Irish News

Saturday 2 August 2014

'We bottled it. We weren't able to look each other in the eye afterwards'

Published 25/02/2013|04:00

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Donncha O'Callaghan grits his teeth as he looks on from the sidelines after being substituted late in the game

Donncha O'Callaghan admitted Ireland felt "a bit ashamed" by yesterday's 12-8 Six Nations defeat to Scotland at Murrayfield.

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O'Callaghan insisted the players should only look at themselves for an explanation of their latest implosion.

"This will dent our confidence and we must be honest with each other. It wasn't good enough by us. We're not at Test level to learn, but to win," the Munster lock said.

"You can look around at other people, but it's man-in-the-mirror time. No fingers are being pointed. That first win in Cardiff does feel like a long time ago.

"We bottled it. It is a scar that we will be carrying for a long time. I don't mean to be disrespectful of them, but we lost that match. We weren't able to look each other in the eye on the dressing-room afterwards.

"Playing for your country is special but you need to get results. You need that buzz, but this feeling is horrible.

"You feel like you've let everyone down and that's the worst part. You're a bit ashamed and that's the way the players were in the dressing-room."

Ireland dominated territory (71pc) and possession (77pc), while Scotland's tackle count was 128 to their 44, yet they still left Edinburgh with a chastening defeat.

"It's a hard defeat to take, a hugely disappointing one. We're gutted and feel a bit empty," O'Callaghan added.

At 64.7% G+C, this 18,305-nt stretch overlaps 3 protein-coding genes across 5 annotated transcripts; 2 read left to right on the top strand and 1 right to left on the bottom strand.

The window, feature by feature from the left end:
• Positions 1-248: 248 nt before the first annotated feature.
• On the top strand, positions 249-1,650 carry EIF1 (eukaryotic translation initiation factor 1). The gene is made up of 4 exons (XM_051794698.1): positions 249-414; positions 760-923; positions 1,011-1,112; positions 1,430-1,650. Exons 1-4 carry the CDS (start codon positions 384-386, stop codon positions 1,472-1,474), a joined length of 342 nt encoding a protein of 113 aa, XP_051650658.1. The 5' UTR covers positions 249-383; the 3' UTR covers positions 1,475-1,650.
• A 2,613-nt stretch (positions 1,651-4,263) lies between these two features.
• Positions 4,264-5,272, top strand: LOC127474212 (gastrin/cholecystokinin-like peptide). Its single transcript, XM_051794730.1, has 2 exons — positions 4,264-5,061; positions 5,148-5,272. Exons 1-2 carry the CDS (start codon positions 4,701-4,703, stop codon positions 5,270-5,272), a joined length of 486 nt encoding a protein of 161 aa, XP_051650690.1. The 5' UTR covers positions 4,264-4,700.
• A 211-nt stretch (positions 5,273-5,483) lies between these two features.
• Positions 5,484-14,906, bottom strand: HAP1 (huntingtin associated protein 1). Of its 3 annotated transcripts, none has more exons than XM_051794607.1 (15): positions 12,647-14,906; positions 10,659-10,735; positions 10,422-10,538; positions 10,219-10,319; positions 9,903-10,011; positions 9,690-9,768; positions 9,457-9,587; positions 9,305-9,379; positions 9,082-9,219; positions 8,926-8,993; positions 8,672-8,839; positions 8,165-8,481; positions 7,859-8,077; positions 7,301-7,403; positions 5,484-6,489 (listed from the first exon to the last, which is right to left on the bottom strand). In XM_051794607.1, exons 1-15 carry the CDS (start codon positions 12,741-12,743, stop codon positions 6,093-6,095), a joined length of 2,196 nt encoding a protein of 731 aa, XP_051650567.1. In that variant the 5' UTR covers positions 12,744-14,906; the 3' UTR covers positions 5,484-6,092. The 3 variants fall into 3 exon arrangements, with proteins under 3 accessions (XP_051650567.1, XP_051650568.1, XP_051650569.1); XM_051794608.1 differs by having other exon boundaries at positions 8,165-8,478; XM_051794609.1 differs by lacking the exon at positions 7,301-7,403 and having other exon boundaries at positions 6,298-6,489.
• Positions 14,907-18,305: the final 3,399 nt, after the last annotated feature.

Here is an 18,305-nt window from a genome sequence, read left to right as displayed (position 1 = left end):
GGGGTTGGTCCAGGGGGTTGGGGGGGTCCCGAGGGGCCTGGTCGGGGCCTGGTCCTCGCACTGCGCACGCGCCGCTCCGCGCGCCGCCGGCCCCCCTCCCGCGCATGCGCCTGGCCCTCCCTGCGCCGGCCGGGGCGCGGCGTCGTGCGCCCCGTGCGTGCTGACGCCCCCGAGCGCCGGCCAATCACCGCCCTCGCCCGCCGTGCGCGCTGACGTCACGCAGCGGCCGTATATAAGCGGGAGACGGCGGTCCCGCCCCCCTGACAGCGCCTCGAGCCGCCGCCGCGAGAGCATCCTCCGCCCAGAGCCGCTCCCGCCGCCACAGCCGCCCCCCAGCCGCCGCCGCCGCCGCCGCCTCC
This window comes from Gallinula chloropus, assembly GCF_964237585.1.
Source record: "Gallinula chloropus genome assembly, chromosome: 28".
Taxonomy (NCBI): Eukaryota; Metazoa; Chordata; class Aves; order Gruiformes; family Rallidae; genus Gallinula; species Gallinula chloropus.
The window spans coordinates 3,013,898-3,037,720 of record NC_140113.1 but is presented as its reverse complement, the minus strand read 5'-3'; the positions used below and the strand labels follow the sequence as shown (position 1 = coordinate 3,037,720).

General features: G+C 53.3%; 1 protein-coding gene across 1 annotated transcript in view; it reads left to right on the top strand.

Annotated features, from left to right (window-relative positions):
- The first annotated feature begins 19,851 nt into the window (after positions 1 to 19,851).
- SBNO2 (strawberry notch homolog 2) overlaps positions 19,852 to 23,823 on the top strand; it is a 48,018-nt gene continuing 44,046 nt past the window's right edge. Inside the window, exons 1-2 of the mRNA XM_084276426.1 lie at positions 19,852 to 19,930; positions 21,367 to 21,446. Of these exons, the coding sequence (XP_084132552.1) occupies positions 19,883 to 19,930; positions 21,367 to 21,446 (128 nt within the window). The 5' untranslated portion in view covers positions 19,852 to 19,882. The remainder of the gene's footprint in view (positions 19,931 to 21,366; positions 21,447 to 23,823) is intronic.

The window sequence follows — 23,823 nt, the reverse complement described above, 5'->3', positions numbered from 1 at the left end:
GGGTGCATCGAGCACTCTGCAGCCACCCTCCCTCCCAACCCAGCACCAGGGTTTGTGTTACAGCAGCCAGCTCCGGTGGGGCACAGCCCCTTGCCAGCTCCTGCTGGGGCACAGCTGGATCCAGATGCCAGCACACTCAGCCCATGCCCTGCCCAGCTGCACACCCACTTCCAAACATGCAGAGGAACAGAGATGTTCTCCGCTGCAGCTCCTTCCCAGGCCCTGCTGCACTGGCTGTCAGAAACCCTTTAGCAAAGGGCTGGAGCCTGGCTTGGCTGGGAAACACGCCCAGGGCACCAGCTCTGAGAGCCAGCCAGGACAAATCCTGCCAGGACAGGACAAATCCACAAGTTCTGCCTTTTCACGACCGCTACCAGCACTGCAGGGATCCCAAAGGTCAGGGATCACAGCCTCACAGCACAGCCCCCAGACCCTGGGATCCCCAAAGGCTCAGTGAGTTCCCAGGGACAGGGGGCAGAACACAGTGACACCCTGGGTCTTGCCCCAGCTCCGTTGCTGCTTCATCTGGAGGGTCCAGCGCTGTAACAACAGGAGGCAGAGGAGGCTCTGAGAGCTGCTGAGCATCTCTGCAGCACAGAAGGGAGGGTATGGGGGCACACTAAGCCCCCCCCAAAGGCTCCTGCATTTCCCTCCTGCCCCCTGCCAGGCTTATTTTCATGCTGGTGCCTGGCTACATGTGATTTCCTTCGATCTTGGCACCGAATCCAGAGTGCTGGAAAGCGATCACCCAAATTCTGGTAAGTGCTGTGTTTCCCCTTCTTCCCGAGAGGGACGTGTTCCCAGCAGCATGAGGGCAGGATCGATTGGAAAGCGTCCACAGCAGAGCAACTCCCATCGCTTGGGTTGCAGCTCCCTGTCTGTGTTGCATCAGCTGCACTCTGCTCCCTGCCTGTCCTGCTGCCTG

Set-plays that form part and parcel of routine preparation were not up to a satisfactory standard and Ireland's failings served to highlight the position of the coach and coaching staff as well, of course, as that of the players.

Kidney, as ever, was his usual self in refusing to deliberate on his own future but he cut a dejected figure when poring over the remains of the performance.

"We won't make excuses, we all know that's not going to get us anywhere so we just need to work ahead and look how to finish off those opportunities we created," said Kidney.

"It's just frustrating. When you create the amount we created today and don't manage to finish it off, that's going to be frustrating for everybody involved."

If they haven't already, the IRFU are sure to begin looking around at possible candidates to fill the position if they decide against a reprieve for Kidney.

He is the most successful coach in Ireland's history but despite the absence of a clutch of first-choice players the performance against Scotland had few redeeming features and the price he ends up paying could be substantial.

Irish Independent

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